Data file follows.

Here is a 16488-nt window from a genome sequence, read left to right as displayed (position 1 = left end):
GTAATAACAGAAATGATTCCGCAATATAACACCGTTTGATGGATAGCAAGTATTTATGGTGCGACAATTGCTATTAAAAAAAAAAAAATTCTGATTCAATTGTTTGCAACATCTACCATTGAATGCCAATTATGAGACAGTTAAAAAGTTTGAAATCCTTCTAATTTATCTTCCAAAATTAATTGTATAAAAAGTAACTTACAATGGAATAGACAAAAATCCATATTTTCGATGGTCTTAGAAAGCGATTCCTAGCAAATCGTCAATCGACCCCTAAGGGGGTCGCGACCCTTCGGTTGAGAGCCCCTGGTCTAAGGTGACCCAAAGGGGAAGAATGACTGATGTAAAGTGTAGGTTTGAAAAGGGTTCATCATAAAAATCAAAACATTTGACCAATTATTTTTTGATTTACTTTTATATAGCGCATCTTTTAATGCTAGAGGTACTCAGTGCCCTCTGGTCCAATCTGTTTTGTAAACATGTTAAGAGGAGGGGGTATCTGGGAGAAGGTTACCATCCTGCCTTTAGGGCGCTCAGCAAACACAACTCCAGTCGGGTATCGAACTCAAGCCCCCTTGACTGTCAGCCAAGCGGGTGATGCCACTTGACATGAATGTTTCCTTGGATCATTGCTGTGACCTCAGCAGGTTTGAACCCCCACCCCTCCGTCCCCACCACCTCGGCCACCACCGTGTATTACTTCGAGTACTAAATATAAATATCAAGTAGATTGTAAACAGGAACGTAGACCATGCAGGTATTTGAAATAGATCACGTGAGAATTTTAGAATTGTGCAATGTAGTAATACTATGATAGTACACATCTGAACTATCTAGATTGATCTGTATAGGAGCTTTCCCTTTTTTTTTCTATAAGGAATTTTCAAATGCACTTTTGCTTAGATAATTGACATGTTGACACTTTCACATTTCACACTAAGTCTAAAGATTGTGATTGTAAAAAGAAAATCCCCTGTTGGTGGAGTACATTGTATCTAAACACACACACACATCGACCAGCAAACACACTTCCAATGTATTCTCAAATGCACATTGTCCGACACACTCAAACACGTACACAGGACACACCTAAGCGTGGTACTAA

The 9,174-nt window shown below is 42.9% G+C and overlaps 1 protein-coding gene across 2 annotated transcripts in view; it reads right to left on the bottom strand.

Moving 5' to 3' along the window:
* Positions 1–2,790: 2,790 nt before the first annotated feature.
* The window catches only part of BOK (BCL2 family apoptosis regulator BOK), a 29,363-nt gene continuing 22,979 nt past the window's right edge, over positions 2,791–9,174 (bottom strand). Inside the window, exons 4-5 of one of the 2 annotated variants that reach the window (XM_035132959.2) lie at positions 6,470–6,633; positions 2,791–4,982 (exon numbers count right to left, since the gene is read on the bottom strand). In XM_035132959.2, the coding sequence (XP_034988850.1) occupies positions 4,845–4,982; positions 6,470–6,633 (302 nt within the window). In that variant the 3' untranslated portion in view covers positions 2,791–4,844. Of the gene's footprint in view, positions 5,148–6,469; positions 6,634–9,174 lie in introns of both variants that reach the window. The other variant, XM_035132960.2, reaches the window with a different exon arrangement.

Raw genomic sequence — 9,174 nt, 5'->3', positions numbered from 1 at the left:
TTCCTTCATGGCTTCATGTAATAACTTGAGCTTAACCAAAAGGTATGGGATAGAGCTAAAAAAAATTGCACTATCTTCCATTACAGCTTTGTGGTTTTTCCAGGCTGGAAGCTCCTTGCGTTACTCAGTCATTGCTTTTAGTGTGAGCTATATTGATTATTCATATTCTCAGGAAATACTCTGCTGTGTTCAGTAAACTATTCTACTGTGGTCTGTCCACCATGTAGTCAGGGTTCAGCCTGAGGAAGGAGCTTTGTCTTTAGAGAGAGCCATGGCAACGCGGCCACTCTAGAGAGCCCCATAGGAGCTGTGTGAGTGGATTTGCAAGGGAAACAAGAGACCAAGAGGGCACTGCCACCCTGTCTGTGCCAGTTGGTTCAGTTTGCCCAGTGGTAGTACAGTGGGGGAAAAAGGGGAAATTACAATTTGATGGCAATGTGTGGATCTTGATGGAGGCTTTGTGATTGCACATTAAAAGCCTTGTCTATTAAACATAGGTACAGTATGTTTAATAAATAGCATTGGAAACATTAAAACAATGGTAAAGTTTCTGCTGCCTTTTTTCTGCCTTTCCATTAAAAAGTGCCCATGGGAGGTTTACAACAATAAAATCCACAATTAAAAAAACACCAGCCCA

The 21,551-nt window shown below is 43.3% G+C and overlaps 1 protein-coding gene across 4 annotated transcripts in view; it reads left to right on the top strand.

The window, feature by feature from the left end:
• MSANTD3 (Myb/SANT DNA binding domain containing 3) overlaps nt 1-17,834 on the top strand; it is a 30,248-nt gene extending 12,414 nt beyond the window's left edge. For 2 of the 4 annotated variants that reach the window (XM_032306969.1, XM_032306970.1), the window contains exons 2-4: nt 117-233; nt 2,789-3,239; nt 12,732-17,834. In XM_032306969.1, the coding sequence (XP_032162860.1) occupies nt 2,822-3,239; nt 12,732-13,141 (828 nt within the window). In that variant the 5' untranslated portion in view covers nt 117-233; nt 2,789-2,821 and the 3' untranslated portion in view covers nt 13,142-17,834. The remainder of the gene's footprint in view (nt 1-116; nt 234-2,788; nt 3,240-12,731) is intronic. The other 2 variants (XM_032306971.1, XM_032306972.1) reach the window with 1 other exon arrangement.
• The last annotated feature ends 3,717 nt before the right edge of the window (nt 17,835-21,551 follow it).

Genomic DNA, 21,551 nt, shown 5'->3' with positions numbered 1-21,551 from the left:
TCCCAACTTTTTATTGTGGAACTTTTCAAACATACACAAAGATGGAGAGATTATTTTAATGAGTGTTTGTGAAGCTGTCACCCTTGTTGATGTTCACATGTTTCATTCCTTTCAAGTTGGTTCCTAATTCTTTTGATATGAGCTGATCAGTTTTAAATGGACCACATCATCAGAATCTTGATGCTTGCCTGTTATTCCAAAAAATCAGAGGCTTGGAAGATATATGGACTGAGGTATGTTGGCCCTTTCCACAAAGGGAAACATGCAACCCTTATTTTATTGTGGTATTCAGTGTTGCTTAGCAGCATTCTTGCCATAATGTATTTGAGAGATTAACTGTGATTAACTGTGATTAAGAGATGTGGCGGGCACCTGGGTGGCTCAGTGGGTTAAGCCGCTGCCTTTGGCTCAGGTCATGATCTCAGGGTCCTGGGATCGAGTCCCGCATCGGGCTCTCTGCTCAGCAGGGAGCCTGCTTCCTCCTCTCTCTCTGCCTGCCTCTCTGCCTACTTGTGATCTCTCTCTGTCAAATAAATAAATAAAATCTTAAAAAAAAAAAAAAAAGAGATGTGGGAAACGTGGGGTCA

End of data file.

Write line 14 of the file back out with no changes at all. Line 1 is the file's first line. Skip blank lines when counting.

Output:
TCCCAACTTTTTATTGTGGAACTTTTCAAACATACACAAAGATGGAGAGATTATTTTAATGAGTGTTTGTGAAGCTGTCACCCTTGTTGATGTTCACATGTTTCATTCCTTTCAAGTTGGTTCCTAATTCTTTTGATATGAGCTGATCAGTTTTAAATGGACCACATCATCAGAATCTTGATGCTTGCCTGTTATTCCAAAAAATCAGAGGCTTGGAAGATATATGGACTGAGGTATGTTGGCCCTTTCCACAAAGGGAAACATGCAACCCTTATTTTATTGTGGTATTCAGTGTTGCTTAGCAGCATTCTTGCCATAATGTATTTGAGAGATTAACTGTGATTAACTGTGATTAAGAGATGTGGCGGGCACCTGGGTGGCTCAGTGGGTTAAGCCGCTGCCTTTGGCTCAGGTCATGATCTCAGGGTCCTGGGATCGAGTCCCGCATCGGGCTCTCTGCTCAGCAGGGAGCCTGCTTCCTCCTCTCTCTCTGCCTGCCTCTCTGCCTACTTGTGATCTCTCTCTGTCAAATAAATAAATAAAATCTTAAAAAAAAAAAAAAAAGAGATGTGGGAAACGTGGGGTCA